In ancient Greece, it was custom for a dinner host to take the first sip of wine to assure that the wine served to guests was not poisoned. The tradition of “toasting” started in ancient Rome when the Romans continued the Greek custom of “drinking to one’s health and well-being.” They dropped a piece of toasted bread into each wine glass to temper undesirable tastes or excessive acidity of the often-bitter wine. Today, we celebrate honor and signify meaningful events with toasts and clinking of wine glasses. ISO 5704:1980—Equipment For Vine Cultivation And Wine Making – Grape-Harvesting Machinery – Test Methods provides test methods for machines used in grape-harvesting for vine cultivation and wine making.
What Is ISO 5704?
ISO 5704:1980 specifies technical test methods for machines designed for carrying out all operation involved in grape-harvesting. It applies in cases where the grapes are used for wine making or making other beverages (grape-juice, spirit-of-wine, etc.). Tests for grape-harvesting machinery are designed to:
- Assess the performance of the quality of grapes and beverages, exfoliation of grape-vines, damage to vine-stock (likely to affect subsequent pruning), “visible” losses on grape-vine or ground, and loss of juice of crushed grapes
- Record the performance in terms of operating times
- Observe the mechanical operation, reliability, and performance of varying ground and any possible effects on stake and wire arrangements
What Is the Most Planted Fruit Crop in the World?—Grapes
Grapes are the most planted fruit all over the world with more than 29,000 square miles (about 75,000 square km) of space being used and about 150 trillion pounds (68 trillion kg) of grapes being produced annually. The prevalence of grape crops is mainly thought to be because of their adaptability to most climates. The majority of grapes (about 70%) are used to make wine, and there are 10,000 varieties of wine grapes existing worldwide.
How Is Wine Made?
Harvest decisions, fermentation choices, vinification methods, aging regimens, and bottling options all play major roles in the lengthy process of making wine and importantly how a wine ends up tasting.
Getting fruit from the vineyard to the winery is the first step in the winemaking process. Choosing the ideal picking date is critical—the grape should have the right acidity and sugar levels. When the time is deemed right, teams are gathered and sent out into the vines to collect the fruit. Harvesting can be done one either by hand or by machine. By hand takes longer, but it allows for more quality control and sorting in the vineyard. By machine is generally done at larger estates that have more ground to cover. ISO 5704:1980 applies to mechanical harvesting in which the required samples of harvested grapes and grape-vines are examined for quality (e.g., examining if any complete or broken grape-less stalks remaining on vines after the machine has passed) in comparison to those obtained from a manual harvest.
2. Crushing and Pressing Grapes
Depending on whether white, rosé, orange, or red wines are being made, the way grapes are crushed or pressed varies. For white wines, fruit is generally crushed and pressed, meaning that juice is quickly removed from contact with the grape skins. Once pressed, the juice is then moved into a tank to settle, then racked off of the sediment. For rosé, the harvested grapes are red, and just after being picked, they are gently pressed. The juice that comes out, percolating, extracts a bit of color from the skins which instead remains trapped in the grids of the press: the juice will then be pink. For orange and red wines, the fruit is crushed (with or without stems) and left on the skins for a given period of time to macerate. This is what ultimately gives red and orange wines their color and tannin structure.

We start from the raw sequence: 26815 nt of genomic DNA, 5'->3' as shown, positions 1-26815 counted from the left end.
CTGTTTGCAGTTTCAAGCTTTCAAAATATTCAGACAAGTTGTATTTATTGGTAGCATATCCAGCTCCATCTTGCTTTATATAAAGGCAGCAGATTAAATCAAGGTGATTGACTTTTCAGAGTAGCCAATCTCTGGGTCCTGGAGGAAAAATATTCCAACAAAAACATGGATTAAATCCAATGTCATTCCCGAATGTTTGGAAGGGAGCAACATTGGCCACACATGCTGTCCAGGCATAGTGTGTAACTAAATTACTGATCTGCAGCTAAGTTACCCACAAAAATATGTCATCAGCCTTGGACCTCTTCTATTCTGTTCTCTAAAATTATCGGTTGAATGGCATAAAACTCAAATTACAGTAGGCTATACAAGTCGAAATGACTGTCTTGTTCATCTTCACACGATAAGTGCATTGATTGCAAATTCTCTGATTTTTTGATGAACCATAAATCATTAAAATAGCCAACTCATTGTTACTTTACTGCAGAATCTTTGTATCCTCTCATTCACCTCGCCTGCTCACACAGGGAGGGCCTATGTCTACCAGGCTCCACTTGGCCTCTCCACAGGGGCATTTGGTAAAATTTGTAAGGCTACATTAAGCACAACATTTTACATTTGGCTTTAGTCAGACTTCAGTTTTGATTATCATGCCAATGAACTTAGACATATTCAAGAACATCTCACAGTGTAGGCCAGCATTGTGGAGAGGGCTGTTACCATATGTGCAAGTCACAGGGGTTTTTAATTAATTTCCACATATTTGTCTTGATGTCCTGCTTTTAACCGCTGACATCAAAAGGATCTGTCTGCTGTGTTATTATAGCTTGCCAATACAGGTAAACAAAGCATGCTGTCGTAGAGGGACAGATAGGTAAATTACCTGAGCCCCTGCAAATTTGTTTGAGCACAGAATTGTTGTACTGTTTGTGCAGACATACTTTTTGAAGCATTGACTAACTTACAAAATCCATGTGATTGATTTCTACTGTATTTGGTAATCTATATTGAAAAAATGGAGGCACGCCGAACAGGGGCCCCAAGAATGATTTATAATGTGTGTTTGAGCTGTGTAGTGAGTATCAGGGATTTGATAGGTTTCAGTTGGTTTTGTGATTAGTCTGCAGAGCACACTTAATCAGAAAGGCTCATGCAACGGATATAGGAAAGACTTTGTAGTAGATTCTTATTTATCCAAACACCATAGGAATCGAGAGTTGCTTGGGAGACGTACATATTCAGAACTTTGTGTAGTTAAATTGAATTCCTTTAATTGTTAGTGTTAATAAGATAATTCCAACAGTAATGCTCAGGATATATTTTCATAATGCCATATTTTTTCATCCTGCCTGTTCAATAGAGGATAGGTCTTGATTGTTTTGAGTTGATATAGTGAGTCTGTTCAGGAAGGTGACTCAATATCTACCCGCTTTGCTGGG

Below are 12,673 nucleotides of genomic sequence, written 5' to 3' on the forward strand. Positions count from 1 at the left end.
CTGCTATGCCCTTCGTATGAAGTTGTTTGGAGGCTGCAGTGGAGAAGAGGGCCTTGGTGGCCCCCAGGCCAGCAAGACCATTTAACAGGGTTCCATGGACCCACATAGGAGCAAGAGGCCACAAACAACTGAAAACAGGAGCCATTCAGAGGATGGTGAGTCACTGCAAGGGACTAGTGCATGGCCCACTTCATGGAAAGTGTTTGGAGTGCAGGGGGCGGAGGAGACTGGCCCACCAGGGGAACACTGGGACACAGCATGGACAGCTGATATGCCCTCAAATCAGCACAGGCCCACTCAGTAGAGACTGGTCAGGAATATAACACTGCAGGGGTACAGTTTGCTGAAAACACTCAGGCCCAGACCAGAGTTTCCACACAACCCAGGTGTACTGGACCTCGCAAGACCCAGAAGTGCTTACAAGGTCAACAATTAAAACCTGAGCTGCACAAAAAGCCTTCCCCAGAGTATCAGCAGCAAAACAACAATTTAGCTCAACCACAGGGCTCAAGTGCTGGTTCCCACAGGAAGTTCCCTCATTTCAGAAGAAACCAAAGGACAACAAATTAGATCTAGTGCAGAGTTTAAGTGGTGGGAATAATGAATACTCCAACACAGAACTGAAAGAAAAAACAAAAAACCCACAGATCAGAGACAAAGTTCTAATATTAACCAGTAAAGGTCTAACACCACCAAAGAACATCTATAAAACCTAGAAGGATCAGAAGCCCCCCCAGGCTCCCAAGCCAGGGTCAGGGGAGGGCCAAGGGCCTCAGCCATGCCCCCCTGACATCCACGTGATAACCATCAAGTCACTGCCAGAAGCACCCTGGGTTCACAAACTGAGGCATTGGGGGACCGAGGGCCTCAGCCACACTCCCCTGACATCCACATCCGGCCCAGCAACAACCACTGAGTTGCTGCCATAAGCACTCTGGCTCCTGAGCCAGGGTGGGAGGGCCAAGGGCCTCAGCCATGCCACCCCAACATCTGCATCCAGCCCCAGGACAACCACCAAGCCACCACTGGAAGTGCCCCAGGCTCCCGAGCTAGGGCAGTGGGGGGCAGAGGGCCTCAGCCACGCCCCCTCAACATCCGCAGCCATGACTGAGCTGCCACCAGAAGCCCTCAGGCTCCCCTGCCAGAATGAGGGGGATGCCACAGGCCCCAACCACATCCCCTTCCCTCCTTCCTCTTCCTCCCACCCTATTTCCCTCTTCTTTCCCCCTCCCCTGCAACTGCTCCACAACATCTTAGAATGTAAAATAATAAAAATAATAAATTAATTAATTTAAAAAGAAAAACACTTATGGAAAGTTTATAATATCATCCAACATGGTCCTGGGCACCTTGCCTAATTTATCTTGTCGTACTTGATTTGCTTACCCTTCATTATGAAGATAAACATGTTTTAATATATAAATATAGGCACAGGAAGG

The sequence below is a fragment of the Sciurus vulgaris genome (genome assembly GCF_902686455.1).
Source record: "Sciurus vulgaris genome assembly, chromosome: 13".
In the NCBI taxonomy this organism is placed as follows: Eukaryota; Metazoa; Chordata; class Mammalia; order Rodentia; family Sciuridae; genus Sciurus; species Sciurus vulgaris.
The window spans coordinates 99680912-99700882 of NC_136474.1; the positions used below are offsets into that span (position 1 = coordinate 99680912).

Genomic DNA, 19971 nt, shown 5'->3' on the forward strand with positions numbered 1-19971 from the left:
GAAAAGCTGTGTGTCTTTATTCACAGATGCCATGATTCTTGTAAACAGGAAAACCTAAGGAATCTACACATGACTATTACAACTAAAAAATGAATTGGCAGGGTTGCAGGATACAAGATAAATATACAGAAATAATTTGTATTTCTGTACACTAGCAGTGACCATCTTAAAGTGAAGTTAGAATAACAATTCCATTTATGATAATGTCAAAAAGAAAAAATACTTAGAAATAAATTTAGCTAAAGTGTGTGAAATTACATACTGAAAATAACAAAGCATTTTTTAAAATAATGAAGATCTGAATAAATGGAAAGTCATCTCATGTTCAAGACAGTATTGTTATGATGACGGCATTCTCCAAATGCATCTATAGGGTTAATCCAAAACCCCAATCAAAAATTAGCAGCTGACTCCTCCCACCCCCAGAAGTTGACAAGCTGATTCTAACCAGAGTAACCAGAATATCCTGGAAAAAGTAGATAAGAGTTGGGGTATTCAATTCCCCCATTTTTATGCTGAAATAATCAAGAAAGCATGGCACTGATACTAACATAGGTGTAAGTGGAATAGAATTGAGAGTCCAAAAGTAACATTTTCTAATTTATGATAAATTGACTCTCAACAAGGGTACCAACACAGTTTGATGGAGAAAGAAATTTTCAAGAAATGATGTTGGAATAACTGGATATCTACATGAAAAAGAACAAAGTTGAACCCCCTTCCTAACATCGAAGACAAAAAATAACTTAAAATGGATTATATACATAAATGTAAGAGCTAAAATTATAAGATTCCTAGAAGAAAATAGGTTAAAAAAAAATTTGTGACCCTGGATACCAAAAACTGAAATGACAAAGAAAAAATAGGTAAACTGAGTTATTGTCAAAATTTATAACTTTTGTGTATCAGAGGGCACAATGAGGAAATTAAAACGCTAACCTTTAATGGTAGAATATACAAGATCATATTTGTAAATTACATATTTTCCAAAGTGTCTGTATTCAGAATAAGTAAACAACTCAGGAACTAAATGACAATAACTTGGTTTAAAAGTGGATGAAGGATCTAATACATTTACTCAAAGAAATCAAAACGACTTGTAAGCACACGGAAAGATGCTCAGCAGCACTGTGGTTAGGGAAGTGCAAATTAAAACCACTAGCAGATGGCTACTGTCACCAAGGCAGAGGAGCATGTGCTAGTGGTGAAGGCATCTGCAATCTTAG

Fermentation (adding yeast and sugar to create alcohol and carbon dioxide) in winemaking is what converts grapes into alcohol. Fermentations can be done with either native yeasts or cultivated yeasts. Native yeast fermentations (or spontaneous fermentations) are executed with naturally present yeasts found on grape skins and in a winery’s environment. Cultivated yeast fermentations are implemented by using purchased strains of yeast and adding them to the juice to execute the process. Spontaneous fermentations tend to take much longer and are often credited with producing more complex final wines. Moreover, during this vinification process, ISO 5704:1980 specifies to carry out all oenological tests such as free acidity, tannin content, dry extract, metal content, color, oxygen reduction capacity, etc.
Most winemakers will choose to age their wines in steel, cement, or oak, although terra cotta or clay, glass and other vessels are also possible options. Aging wine in steel creates a nonoxidative environment, meaning that wines are not exposed to oxygen. This tends to preserve fresh fruit-driven flavors in the wine, and no external tannins or flavor are added from wood. On the other hand, oak aging creates an oxidative environment, meaning that the wine has contact with oxygen. This enables the wine to develop different levels of texture and flavors. When new oak (as opposed to neutral or used wood) is used, flavors of vanilla, baking spice, coconut and/or dill can often be tasted in the resulting wine.
Once the wines are aged and fined and/or filtered, the wine is finally bottled and ready to get packaged. Some winemakers may choose to additionally age their wines in the bottle prior to releasing them on the market. Once bottled, the wines are labeled and sealed (with corks, screw caps or other closures) and are sent off to be delivered.
To learn more about the standardization of wine-making processes and equipment, check out other ISO Wine Making Standards.
ISO 5704:1980—Equipment For Vine Cultivation And Wine Making – Grape-Harvesting Machinery – Test Methods is available on the ANSI Webstore.